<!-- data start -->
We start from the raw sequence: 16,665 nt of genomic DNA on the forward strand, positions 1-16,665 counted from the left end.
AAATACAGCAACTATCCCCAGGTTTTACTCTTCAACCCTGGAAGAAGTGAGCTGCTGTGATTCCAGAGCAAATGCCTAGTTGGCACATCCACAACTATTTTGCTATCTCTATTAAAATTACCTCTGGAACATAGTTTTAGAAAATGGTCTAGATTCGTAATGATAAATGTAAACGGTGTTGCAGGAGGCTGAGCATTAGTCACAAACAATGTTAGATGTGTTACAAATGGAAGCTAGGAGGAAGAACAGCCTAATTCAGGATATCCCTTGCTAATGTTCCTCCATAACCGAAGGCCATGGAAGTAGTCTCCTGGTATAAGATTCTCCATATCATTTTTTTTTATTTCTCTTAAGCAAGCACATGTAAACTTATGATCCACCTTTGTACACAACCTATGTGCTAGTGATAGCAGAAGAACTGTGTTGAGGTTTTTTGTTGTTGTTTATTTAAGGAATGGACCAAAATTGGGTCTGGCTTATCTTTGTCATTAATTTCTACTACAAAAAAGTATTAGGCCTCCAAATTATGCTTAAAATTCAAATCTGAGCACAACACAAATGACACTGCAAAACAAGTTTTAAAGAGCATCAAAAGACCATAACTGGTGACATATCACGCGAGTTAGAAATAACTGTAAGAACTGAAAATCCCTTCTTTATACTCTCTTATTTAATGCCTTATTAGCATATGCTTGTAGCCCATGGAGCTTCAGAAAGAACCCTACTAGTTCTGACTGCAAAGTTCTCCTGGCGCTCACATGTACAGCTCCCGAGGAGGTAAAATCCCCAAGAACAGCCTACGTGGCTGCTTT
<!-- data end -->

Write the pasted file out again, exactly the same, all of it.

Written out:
We start from the raw sequence: 16,665 nt of genomic DNA on the forward strand, positions 1-16,665 counted from the left end.
AAATACAGCAACTATCCCCAGGTTTTACTCTTCAACCCTGGAAGAAGTGAGCTGCTGTGATTCCAGAGCAAATGCCTAGTTGGCACATCCACAACTATTTTGCTATCTCTATTAAAATTACCTCTGGAACATAGTTTTAGAAAATGGTCTAGATTCGTAATGATAAATGTAAACGGTGTTGCAGGAGGCTGAGCATTAGTCACAAACAATGTTAGATGTGTTACAAATGGAAGCTAGGAGGAAGAACAGCCTAATTCAGGATATCCCTTGCTAATGTTCCTCCATAACCGAAGGCCATGGAAGTAGTCTCCTGGTATAAGATTCTCCATATCATTTTTTTTTATTTCTCTTAAGCAAGCACATGTAAACTTATGATCCACCTTTGTACACAACCTATGTGCTAGTGATAGCAGAAGAACTGTGTTGAGGTTTTTTGTTGTTGTTTATTTAAGGAATGGACCAAAATTGGGTCTGGCTTATCTTTGTCATTAATTTCTACTACAAAAAAGTATTAGGCCTCCAAATTATGCTTAAAATTCAAATCTGAGCACAACACAAATGACACTGCAAAACAAGTTTTAAAGAGCATCAAAAGACCATAACTGGTGACATATCACGCGAGTTAGAAATAACTGTAAGAACTGAAAATCCCTTCTTTATACTCTCTTATTTAATGCCTTATTAGCATATGCTTGTAGCCCATGGAGCTTCAGAAAGAACCCTACTAGTTCTGACTGCAAAGTTCTCCTGGCGCTCACATGTACAGCTCCCGAGGAGGTAAAATCCCCAAGAACAGCCTACGTGGCTGCTTT